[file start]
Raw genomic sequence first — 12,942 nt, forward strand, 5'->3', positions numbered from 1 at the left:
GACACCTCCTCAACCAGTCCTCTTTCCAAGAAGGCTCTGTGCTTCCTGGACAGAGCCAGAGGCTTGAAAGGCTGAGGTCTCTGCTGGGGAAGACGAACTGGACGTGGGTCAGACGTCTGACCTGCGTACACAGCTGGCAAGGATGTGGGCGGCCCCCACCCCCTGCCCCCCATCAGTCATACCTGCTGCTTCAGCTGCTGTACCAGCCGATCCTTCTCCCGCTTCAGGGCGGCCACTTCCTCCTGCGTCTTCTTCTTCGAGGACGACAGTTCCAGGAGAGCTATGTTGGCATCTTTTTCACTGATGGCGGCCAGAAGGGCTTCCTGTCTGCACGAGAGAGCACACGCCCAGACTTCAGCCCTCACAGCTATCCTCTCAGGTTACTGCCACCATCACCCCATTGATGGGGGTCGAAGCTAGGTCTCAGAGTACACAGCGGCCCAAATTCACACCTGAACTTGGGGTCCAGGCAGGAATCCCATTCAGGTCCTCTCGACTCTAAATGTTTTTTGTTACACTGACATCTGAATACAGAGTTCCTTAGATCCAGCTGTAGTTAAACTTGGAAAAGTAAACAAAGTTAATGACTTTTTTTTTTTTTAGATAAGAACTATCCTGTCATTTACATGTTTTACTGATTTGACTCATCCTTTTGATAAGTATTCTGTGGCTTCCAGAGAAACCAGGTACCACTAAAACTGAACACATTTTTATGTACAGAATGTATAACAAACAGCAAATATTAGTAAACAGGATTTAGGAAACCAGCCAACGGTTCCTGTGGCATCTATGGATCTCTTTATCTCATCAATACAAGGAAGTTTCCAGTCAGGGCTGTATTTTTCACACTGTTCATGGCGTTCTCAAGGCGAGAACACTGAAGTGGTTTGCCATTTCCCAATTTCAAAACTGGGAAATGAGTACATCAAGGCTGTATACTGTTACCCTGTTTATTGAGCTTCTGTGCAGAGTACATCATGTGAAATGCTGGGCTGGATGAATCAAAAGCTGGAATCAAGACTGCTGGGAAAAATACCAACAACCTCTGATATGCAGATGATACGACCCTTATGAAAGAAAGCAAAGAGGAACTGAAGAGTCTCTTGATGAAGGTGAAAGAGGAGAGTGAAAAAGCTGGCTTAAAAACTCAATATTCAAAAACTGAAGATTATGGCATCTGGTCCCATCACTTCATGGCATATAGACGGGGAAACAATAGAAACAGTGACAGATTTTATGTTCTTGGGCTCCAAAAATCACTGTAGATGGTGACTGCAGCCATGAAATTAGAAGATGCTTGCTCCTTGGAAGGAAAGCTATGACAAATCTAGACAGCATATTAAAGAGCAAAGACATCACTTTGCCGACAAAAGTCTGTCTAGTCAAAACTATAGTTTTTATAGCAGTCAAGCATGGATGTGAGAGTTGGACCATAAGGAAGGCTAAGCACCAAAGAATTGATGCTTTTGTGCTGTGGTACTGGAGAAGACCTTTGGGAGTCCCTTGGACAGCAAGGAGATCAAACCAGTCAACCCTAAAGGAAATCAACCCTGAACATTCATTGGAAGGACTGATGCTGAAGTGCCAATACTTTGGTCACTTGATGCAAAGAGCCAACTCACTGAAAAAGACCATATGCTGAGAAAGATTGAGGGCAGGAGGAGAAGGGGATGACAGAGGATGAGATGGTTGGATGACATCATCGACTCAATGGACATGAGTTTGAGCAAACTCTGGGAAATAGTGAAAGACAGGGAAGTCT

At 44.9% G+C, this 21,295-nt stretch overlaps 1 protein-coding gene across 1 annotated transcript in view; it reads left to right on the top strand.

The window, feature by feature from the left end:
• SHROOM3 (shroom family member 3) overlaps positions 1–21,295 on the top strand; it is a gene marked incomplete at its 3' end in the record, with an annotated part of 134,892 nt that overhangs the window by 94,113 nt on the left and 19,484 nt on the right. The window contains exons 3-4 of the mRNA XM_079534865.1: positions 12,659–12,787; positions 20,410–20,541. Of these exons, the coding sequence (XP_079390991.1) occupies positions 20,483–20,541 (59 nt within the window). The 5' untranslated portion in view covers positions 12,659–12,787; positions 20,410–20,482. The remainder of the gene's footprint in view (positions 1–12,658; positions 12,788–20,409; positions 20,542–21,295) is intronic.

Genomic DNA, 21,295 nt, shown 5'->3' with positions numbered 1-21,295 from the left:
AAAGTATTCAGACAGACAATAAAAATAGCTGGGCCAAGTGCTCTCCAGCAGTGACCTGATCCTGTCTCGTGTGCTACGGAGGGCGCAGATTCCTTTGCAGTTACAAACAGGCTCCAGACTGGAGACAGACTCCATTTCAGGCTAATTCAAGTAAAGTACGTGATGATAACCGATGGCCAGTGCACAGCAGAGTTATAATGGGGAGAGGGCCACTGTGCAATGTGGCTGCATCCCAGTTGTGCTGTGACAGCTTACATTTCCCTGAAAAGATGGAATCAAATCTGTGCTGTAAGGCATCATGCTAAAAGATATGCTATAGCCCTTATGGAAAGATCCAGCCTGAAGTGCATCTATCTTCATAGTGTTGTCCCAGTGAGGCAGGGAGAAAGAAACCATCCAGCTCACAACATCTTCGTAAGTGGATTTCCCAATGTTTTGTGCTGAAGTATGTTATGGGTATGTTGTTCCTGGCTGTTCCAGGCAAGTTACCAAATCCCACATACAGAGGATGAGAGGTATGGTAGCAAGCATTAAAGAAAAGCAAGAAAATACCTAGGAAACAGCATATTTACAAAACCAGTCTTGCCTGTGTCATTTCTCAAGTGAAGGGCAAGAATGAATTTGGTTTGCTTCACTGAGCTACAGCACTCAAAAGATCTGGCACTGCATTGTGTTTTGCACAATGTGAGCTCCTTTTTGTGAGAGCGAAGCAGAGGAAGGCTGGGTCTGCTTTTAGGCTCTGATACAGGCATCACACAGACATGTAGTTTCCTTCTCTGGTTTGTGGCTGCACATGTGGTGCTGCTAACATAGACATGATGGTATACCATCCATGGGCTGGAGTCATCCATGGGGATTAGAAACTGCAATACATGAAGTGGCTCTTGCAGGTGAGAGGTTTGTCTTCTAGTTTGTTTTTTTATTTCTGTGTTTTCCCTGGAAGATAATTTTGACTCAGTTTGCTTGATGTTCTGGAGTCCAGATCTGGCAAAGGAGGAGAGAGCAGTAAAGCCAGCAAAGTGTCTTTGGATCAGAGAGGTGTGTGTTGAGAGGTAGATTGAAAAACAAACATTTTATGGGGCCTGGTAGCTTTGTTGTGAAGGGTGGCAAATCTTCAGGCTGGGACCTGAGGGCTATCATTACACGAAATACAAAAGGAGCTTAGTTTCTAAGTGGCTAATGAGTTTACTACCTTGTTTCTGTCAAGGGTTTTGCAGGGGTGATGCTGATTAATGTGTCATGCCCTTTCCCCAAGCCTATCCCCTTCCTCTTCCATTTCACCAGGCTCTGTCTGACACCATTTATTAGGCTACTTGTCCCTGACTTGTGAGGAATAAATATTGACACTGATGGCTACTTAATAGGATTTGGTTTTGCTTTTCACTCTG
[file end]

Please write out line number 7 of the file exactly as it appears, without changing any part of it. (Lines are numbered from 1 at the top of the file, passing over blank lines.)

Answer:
AAAGTATTCAGACAGACAATAAAAATAGCTGGGCCAAGTGCTCTCCAGCAGTGACCTGATCCTGTCTCGTGTGCTACGGAGGGCGCAGATTCCTTTGCAGTTACAAACAGGCTCCAGACTGGAGACAGACTCCATTTCAGGCTAATTCAAGTAAAGTACGTGATGATAACCGATGGCCAGTGCACAGCAGAGTTATAATGGGGAGAGGGCCACTGTGCAATGTGGCTGCATCCCAGTTGTGCTGTGACAGCTTACATTTCCCTGAAAAGATGGAATCAAATCTGTGCTGTAAGGCATCATGCTAAAAGATATGCTATAGCCCTTATGGAAAGATCCAGCCTGAAGTGCATCTATCTTCATAGTGTTGTCCCAGTGAGGCAGGGAGAAAGAAACCATCCAGCTCACAACATCTTCGTAAGTGGATTTCCCAATGTTTTGTGCTGAAGTATGTTATGGGTATGTTGTTCCTGGCTGTTCCAGGCAAGTTACCAAATCCCACATACAGAGGATGAGAGGTATGGTAGCAAGCATTAAAGAAAAGCAAGAAAATACCTAGGAAACAGCATATTTACAAAACCAGTCTTGCCTGTGTCATTTCTCAAGTGAAGGGCAAGAATGAATTTGGTTTGCTTCACTGAGCTACAGCACTCAAAAGATCTGGCACTGCATTGTGTTTTGCACAATGTGAGCTCCTTTTTGTGAGAGCGAAGCAGAGGAAGGCTGGGTCTGCTTTTAGGCTCTGATACAGGCATCACACAGACATGTAGTTTCCTTCTCTGGTTTGTGGCTGCACATGTGGTGCTGCTAACATAGACATGATGGTATACCATCCATGGGCTGGAGTCATCCATGGGGATTAGAAACTGCAATACATGAAGTGGCTCTTGCAGGTGAGAGGTTTGTCTTCTAGTTTGTTTTTTTATTTCTGTGTTTTCCCTGGAAGATAATTTTGACTCAGTTTGCTTGATGTTCTGGAGTCCAGATCTGGCAAAGGAGGAGAGAGCAGTAAAGCCAGCAAAGTGTCTTTGGATCAGAGAGGTGTGTGTTGAGAGGTAGATTGAAAAACAAACATTTTATGGGGCCTGGTAGCTTTGTTGTGAAGGGTGGCAAATCTTCAGGCTGGGACCTGAGGGCTATCATTACACGAAATACAAAAGGAGCTTAGTTTCTAAGTGGCTAATGAGTTTACTACCTTGTTTCTGTCAAGGGTTTTGCAGGGGTGATGCTGATTAATGTGTCATGCCCTTTCCCCAAGCCTATCCCCTTCCTCTTCCATTTCACCAGGCTCTGTCTGACACCATTTATTAGGCTACTTGTCCCTGACTTGTGAGGAATAAATATTGACACTGATGGCTACTTAATAGGATTTGGTTTTGCTTTTCACTCTG